The Brain Injury Rehabilitation Unit at Frenchay has had to expand


because more people are now surviving serious


Here's our reporter Will Glennon, who himself spent time


at the hospital two years ago after a cycling accident.


Marking a new era for treating patients. The old Frenchay hospital


may be gone, but this unit stayed and expanded, almost doubling to 52


beds. Its royal recognition of the work they do. It's just a really


nice opportunity for us just to show what we do and what we do day-to-day


with our patience. I think it's been quite an exciting day by everybody,


we've already enjoyed having her here. Through her experience in the


horse world, she has come across several people in the past who have


had brain injury so she really has a great understanding of some of the


difficulties these people have. Her Royal Highness that patients at the


Brain Injury Rehabilitation Unit. They've been in road accidents, had


nasty falls or severe strokes. And all need expert care to work their


way back to live. Many more lives are being saved now compared to a


few years ago. But of course, the other side of that, these people are


the most injured people with the highest degree of need and we can


look at all the different aspects that are involved. It's not just the


physical side, it's so important that we deal with the cognitive and


emotional well-being of patients as well. Nice to see you. Today, I was


fortunate to be a special guest. I told the Princess about my time in


the unit after a cycling accident left me in a coma. I was a patient


who are exactly two years ago. The rehab team taught me how to walk


again, taught me how to cook, clean, how to interact socially. In short,


Brain Injury Rehabilitation Unit taught me how to get back to my old


life, to this, to the person you see today. Polly Williamson is a former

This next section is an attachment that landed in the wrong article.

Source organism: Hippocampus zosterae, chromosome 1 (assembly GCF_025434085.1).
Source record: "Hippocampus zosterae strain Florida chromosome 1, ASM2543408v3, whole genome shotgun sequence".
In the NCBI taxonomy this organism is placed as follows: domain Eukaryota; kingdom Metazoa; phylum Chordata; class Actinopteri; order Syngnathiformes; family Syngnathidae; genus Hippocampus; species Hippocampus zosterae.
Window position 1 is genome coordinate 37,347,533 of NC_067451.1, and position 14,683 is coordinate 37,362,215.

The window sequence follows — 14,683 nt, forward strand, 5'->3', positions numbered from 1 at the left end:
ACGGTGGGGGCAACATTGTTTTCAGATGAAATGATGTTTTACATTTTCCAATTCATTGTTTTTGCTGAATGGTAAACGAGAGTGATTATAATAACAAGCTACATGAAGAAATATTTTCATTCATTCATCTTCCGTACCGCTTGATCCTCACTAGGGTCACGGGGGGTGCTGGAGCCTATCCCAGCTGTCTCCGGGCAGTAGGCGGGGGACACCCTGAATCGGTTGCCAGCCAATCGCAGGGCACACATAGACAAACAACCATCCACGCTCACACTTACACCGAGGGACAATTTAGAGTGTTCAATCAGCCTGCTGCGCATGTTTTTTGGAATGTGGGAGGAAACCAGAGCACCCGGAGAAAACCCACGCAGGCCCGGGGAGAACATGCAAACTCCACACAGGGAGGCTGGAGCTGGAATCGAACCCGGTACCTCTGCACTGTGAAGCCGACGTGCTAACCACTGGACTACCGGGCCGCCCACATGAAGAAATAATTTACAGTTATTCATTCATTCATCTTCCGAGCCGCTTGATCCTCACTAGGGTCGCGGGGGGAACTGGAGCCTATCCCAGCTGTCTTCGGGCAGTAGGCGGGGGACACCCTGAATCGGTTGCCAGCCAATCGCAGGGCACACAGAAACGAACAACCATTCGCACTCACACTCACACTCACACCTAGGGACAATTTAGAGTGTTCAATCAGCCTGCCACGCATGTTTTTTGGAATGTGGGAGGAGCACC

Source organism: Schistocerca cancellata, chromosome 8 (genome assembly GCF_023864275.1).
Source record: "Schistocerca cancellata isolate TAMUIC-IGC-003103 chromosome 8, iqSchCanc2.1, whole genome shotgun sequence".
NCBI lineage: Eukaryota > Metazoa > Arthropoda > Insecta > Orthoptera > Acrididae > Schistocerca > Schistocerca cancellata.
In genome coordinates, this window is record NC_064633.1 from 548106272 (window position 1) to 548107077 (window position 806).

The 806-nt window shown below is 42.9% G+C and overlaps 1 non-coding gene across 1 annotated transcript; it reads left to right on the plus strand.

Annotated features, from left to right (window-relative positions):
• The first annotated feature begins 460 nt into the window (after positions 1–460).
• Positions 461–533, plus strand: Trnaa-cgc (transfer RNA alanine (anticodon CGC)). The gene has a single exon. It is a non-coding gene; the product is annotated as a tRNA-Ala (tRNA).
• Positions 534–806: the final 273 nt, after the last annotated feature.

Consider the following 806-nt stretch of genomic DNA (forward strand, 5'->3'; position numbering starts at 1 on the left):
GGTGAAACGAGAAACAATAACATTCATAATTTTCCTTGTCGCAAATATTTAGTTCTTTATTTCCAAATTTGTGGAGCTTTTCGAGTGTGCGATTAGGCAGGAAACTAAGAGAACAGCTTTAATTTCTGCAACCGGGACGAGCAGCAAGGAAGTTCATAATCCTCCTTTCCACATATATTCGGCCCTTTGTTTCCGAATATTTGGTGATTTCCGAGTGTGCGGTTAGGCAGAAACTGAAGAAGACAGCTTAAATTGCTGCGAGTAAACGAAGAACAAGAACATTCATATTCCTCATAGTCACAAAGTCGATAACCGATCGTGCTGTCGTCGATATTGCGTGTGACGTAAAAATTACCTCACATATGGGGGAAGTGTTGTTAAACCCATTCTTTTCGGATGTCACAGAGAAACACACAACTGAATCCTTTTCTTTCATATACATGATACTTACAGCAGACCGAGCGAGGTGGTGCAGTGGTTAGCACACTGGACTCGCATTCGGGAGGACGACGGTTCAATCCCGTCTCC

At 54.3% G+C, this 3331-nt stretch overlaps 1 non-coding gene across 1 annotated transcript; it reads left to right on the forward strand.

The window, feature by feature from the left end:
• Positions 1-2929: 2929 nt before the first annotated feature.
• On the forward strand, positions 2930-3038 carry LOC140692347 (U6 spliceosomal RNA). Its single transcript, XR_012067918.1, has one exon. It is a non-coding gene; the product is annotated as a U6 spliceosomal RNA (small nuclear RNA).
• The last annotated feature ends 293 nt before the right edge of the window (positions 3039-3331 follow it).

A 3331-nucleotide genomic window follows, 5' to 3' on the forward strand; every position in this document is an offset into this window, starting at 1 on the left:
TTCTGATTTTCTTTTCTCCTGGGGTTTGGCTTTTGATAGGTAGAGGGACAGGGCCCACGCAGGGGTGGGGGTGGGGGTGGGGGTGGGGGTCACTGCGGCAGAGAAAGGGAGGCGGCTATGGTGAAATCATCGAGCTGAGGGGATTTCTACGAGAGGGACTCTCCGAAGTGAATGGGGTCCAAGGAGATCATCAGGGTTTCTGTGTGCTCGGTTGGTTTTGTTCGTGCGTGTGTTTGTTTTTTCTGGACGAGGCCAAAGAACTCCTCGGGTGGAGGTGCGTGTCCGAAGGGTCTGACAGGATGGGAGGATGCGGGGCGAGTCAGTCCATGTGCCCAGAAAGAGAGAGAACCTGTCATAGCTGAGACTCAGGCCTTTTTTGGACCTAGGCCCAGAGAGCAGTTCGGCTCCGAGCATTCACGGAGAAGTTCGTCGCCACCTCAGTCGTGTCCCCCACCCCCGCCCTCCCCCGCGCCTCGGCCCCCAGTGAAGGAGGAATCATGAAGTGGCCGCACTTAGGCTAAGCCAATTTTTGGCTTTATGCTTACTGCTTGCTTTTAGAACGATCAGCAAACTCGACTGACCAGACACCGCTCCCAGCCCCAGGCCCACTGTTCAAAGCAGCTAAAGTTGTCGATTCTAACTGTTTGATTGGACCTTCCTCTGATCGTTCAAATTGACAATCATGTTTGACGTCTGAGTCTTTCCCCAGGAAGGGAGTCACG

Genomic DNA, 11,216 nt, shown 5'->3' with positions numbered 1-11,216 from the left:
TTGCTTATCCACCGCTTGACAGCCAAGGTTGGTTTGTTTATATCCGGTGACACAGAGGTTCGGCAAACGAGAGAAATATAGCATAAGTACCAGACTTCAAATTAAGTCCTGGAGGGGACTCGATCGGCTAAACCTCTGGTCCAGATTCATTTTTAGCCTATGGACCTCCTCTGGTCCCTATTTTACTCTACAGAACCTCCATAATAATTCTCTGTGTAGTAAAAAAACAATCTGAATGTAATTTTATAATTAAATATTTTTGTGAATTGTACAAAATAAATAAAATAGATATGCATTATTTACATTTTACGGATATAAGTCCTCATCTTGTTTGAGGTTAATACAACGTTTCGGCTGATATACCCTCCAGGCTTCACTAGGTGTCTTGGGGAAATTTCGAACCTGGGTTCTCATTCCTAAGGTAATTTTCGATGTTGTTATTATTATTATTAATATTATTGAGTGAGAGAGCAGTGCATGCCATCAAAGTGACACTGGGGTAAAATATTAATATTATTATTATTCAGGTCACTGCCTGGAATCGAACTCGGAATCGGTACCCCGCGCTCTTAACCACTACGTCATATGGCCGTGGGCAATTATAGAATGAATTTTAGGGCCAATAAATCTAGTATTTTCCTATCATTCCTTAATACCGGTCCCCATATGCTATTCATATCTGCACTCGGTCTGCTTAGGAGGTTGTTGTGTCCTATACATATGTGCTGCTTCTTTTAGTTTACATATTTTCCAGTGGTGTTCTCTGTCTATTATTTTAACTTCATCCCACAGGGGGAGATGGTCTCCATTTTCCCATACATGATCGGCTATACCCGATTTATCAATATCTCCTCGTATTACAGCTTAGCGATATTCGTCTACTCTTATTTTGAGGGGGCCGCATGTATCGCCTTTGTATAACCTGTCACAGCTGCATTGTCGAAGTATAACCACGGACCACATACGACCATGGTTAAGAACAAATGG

champion horsewoman. In 2011, a riding accident left her needing


treatment. They can't be speaking again, I couldn't speak, couldn't


walk, couldn't make sense at all. When I came out of intensive care


and hospital, I was not ready to go back home and it definitely prepared


me for the outside world. Invaluable, completely invaluable.


It highlights how vital hospitals like this are and with more and more


people surviving major trauma, the focus now is on making it a life


worth living. I know that peace was very special for Will to do today.


faster than any other city in the UK during 2016.


The Hometrack UK Cities House Price Index,


which monitors price increases across the twenty biggest cities,


found the value of property in Bristol increased by


9.6% last year, even more than London, which was 7.3%.


A Somerset couple have shot up the best-sellers lists


Harry and Kate Benson from Wiveliscombe have co-authored


a book called What Mums Want and What Dads Need To Know.


They're here in the studio, but first we asked these people


what they think mums want from their partners.


Men particularly can feel like, oh, the woman needs to feed them


so I will just kind of back out but actually, it is good if they can


She said if it is one or two,


no problem, but now three, need important help.


If you get a break, you're better at doing it, right.